All human beings love happiness and hate suffering. As mentioned in the previous chapter, many of us search for happiness, in a variety of ways. Some may say that one is happy when one is free from suffering, or when one has managed to escape from suffering. However, some forms of escape may result in even more suffering to oneself or others; for example, acts of suicide, or activities like hunting.
Therefore, true happiness is not just temporary pleasure or enjoyment. Instead, it is a happiness which does not cause problems for oneself or others, and will not revert back to suffering.
So what is suffering? The sufferings that we can easily identify are birth, aging, sickness, death, sorrow, grief, loss of material things and undesirable encounters. All of these are the basic sufferings of human beings, and there are many other types of anguish that we may experience as well. Now that we understand what is true happiness, we are ready to embark on the easiest path towards that goal – we must free our minds from the pressure of sufferings. This is easier said than done, because stilling one’s mind requires proper training and regular practice; without this, it is very difficult to free one’s mind from constant thoughts, worries and pressures.
Training to still our minds is a skill that we need to learn in order to achieve a peaceful and meditative state. Only when our mind has reached a calm state can we then fully utilize the inner strength within ourselves. When our inner strength is being used to its full potential, then inner happiness will arise. This inner happiness is the true happiness. It is permanent – it will not revert back to suffering – and it is constant – you will not need to find other sources of happiness to replace it.
At this point, some of you may wonder – can we really attain inner strength and happiness just by keeping the mind clear and still? To answer this question, consider the analogy of a house.
If you look at your house you will see that it comprises of a roof, pillars and walls. If you look at the pillars and walls, you may think that they are just staying still and not doing anything. In fact, they have a very important function, that is, to support the pressure of the roof. If the pillars and the walls are moving instead of staying still, then the roof will fall down due to its own weight and pressure. Therefore, when the pillars and walls are still, they will have the strength to support the weight of the roof, and bring stability to the house.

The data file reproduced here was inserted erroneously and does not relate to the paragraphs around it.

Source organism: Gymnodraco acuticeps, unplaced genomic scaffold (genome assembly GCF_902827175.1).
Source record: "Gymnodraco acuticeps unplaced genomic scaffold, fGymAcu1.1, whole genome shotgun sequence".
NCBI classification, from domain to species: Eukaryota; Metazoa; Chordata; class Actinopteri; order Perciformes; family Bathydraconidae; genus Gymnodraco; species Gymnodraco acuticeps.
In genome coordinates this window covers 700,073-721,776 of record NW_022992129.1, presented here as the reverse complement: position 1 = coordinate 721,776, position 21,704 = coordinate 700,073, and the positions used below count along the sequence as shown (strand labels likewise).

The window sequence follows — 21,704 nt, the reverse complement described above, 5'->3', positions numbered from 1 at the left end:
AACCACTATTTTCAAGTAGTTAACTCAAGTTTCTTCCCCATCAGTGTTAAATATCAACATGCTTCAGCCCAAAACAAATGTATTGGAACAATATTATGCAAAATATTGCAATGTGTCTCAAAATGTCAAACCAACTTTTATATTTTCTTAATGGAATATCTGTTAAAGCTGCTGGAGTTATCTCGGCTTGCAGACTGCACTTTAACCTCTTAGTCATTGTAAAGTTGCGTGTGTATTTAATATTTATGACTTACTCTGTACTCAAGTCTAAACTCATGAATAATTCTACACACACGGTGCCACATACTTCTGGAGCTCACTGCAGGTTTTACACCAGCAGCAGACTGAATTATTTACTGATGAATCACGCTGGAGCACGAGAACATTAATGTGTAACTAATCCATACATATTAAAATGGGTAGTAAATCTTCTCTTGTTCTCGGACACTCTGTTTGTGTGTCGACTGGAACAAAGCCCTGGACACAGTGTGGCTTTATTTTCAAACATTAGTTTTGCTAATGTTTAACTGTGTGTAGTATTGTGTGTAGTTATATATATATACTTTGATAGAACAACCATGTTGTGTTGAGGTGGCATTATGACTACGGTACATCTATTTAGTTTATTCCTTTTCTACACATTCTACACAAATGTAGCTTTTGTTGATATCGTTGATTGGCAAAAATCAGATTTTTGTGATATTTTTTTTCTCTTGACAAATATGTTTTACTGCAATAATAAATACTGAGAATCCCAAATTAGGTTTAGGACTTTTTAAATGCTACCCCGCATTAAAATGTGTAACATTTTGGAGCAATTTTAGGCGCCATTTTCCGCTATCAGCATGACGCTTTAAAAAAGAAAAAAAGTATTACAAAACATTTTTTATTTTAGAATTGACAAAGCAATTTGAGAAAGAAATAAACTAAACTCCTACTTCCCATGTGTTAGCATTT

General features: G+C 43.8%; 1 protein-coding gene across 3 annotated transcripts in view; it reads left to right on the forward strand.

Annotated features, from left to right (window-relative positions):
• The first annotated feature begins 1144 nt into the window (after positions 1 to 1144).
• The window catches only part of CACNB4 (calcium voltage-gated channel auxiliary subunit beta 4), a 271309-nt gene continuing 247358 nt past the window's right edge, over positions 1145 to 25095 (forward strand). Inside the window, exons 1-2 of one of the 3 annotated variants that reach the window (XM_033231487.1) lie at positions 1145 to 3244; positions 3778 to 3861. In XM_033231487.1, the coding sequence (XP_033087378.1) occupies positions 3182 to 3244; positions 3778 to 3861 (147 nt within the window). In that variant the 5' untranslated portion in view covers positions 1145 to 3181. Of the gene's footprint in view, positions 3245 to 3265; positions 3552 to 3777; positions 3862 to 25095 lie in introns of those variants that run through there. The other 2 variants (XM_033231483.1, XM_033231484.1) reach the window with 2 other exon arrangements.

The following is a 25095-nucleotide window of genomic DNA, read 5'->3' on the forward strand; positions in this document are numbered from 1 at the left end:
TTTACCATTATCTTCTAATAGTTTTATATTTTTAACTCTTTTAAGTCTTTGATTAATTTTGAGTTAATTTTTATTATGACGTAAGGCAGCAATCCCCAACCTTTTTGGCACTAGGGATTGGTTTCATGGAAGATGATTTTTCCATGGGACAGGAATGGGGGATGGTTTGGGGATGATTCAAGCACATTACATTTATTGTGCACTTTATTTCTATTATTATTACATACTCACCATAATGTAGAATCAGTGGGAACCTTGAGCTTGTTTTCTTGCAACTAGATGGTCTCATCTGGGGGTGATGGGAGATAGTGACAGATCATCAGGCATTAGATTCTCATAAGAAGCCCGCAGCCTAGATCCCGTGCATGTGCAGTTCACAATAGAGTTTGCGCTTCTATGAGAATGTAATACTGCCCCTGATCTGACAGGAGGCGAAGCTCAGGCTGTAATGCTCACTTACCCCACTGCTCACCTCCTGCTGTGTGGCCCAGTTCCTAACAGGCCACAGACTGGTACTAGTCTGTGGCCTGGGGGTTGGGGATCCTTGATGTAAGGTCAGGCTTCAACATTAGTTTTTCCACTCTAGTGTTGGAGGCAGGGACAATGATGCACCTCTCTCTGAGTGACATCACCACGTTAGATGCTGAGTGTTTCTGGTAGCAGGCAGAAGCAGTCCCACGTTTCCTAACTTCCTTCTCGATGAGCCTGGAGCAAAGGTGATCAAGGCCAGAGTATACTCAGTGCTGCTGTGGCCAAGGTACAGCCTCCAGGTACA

Our minds are no different; if they are not still, but are constantly worrying and thinking, we would not be able to hold ourselves up against all the pressures of life. We would feel overwhelmed by our problems, and cannot resolve them without creating further problems.
In contrast, if we were to keep our minds still, we will have the inner strength to support all the pressure and problems caused by the outside world, and we can remain calm and happy no matter how powerful the outside pressure is.
The easiest and fastest way, to still our minds is through meditation.
It has been accepted by many professionals that meditation is the best way to relax and build our spirit, but many do not realize that ongoing meditation training will also bring true happiness and peace. This is because, through meditation, true happiness and peace are achieved internally, without having to rely on external sources. Material objects, other people, drugs, alcohol, and even making trouble or war only have a limited and fleeting effect on our happiness and peace.
Therefore only when our minds are still and we have inner peace and happiness through meditation do we have the strength to solve and eradicate problems such as violence easily and effectively.
Chapter 5 Great Master and Follower of Peace
Regardless of our age, wealth or social status, we all need teachers if we want to become knowledgeable in some area. This is because it may not be possible to cover all the aspects of a subject through self- learning, or to learn how to apply that knowledge properly so that it is fully utilized in daily life. Therefore teachers are pivotal in transmitting intellectual traditions and technical skills into the real world. In order to be successful in anything, it is vital to have a good teacher.